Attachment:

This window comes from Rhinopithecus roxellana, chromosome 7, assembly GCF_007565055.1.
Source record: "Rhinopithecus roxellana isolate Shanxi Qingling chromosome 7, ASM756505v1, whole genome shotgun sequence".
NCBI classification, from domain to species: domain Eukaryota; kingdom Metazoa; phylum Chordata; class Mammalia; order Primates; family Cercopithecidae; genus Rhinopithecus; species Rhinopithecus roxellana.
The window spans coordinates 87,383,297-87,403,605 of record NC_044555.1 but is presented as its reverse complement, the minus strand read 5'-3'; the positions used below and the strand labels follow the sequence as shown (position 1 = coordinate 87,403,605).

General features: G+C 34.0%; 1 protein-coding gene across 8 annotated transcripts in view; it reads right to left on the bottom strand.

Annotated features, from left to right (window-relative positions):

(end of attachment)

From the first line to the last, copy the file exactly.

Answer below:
This window comes from Rhinopithecus roxellana, chromosome 7, assembly GCF_007565055.1.
Source record: "Rhinopithecus roxellana isolate Shanxi Qingling chromosome 7, ASM756505v1, whole genome shotgun sequence".
NCBI classification, from domain to species: domain Eukaryota; kingdom Metazoa; phylum Chordata; class Mammalia; order Primates; family Cercopithecidae; genus Rhinopithecus; species Rhinopithecus roxellana.
The window spans coordinates 87,383,297-87,403,605 of record NC_044555.1 but is presented as its reverse complement, the minus strand read 5'-3'; the positions used below and the strand labels follow the sequence as shown (position 1 = coordinate 87,403,605).

General features: G+C 34.0%; 1 protein-coding gene across 8 annotated transcripts in view; it reads right to left on the bottom strand.

Annotated features, from left to right (window-relative positions):